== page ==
A lot going on. Good things and bad things. A mixed bag, as always I guess.
A few snippets:
One of my clients is, for the most part, non-verbal. He does not respond except to swear, mostly, and I've felt right along that he does not understand what he is saying. Still, when he is assigned to me, I take him for a walk whenever he asks. He 'helps me' with the trash, closing the cupboard doors as I put away the dishes. I talk to him constantly, thanking him, praising him. I have noticed that he can dress himself without my assistance, and I tell him how proud I am of him. One of his goals is to interact more in a group setting, and that is a hard one, because he sits in his chair in the corner, and mumbles to himself, staring off into space. But yesterday, a cool thing happened. He helped me, and I told him how wonderful he was and he stopped, looked at me, and he gave me a quick and fleeting smile. It tickled me so much that I hugged him, and he stood like a tree. "Aw!" I said. "Give me a hug," and surprisingly, he did. I almost cried. Later, he came up to me and began to babble that he wanted to go for a walk. Never mind the fact that we'd been for a walk four times already. I looked at him, and he reached out to touch my arm and stare at my face intently. By God! He got his walk. I'm excited by this, because I believe the first step to taking part in group activities is the awareness that there are people outside himself.
We were at an antique store. We seldom buy, truly, but it is always good to see what is there, because sometimes we do see things that we want. We were walking out of the mall where we'd gone to make a return, and I said to Tim, "Wanna stop in at The Attic?" and he said, "Sure." We blabbed to the owner as we usually do. She asked what we were looking for. I heard Tim say, "She has no idea what she's looking for." The woman disagreed, saying that she thought I knew exactly what I wanted. They were both half right. "In my defense," I called out from the back of the store, "I might not know exactly what I want, but when I see it, I know immediately that I want it. Take yesterday for example. I did not know that I wanted a cobalt blue bugling elk gravy boat until I saw it with my own eyes." And there you have it. The truth of the matter.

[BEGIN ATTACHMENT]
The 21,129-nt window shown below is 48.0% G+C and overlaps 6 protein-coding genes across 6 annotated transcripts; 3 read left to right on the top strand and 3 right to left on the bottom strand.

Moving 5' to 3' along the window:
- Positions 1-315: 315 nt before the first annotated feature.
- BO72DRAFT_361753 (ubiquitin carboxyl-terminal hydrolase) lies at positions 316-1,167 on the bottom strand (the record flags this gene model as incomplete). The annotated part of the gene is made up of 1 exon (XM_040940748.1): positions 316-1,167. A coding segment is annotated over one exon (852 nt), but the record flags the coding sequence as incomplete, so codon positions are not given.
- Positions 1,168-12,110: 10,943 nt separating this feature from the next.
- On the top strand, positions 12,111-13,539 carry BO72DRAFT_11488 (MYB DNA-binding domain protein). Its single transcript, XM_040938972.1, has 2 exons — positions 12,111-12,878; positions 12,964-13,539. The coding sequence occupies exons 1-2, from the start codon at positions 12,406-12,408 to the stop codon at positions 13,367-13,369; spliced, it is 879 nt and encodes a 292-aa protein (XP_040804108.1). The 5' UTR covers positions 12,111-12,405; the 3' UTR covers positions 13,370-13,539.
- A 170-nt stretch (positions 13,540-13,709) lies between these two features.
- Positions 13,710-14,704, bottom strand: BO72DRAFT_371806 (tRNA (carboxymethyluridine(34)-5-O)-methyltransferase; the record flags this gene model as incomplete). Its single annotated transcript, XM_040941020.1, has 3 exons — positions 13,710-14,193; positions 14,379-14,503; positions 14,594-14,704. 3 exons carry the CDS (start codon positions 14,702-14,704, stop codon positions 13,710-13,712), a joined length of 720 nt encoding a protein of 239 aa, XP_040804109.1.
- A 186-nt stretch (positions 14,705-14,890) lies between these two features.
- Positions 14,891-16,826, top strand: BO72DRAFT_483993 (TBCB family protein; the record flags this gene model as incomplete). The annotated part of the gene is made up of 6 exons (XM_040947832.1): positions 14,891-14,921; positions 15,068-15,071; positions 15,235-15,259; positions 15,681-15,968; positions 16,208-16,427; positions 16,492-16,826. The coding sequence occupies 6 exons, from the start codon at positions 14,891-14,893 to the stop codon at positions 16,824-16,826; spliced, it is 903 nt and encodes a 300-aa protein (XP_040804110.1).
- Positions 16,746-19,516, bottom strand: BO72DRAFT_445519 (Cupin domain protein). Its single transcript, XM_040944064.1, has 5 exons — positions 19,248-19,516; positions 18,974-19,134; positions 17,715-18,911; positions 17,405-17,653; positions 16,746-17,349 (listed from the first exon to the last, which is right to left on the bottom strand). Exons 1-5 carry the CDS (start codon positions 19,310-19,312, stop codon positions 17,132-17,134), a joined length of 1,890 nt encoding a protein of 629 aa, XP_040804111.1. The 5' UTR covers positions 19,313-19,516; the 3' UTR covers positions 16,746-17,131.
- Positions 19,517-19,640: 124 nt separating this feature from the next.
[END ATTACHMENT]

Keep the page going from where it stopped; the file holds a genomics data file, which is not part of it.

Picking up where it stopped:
A sad snippet:
A beloved family member has been ill. His death has been predicted before, but he's always amazed us with his ability to bounce back. Still this last time, he's been pretty ill, and hospice has been called. We went to see him, and he's become skeletal, looking markedly different than he did in the Christmas photo right next to him. Tim took him a model of an antique engine, one that Tim recognized immediately. Uncle Herman has the same engine rebuilt and in his garage. It belonged to his father.
Uncle Herman's eyes grew distant as he thought of that engine out in his garage, how he'd rescued it from the dump, pulled it home, got it running again. He touched the wheels on the model, turning them slowly, lost in memories. When we left, I gave him a hug, and he hugged me strongly and said, "I love you," as he always does. He reached for Tim's hand and gave it a shake, and said, "Come back again, Timmy," calling my husband by his boyhood name. For some reason that made me tearful. It struck me that I may have received my last hug from him. By the time that we got to the car, I could not stop crying.
The one thing that I know is that an old adage has been disproved. I've often heard it said, "Only the good die young." That is some bullshit. Uncle Herman is 94, and he is one of the truly great people of this world. And I cry intermittently for the hour and a half home, hoping against hope, that he pulls another surprise comeback. Nothing would make me happier than that.
I no longer go to our church. Our preacher is a Teapartier who believes Obama is a sign of the end times, predicted in Revelations. I get sick of hearing his philosophies. I did not come to church to hear his politics. I come to church to talk about God, and it seemed that when he made these statements, he was looking square at me, challenging me. I walked out the door, and told Tim that I was not going back. I felt bad, and it was a hard decision, but now that it is done, I don't regret it.
Yesterday, at church, Tim said he began to slam the president and democrats in general, and it happened. One of the leaders of our church interrupted, saying, "This is not the place for that," and two other people spoke up to back his comment. The pastor was very surprised, and according to Tim, apologized on the spot, and changed the subject. He later began his sermon with another apology. I'm proud of the people who spoke up in church. The only thing that would have made me happier would be if my husband had spoken up to add his support. I don't go to church now, but Tim still does, every Sunday, which leaves the unspoken idea that I'm the one who objects, not him. But all the same, it was very reassuring to see that I'm not the only one that is troubled by this stuff.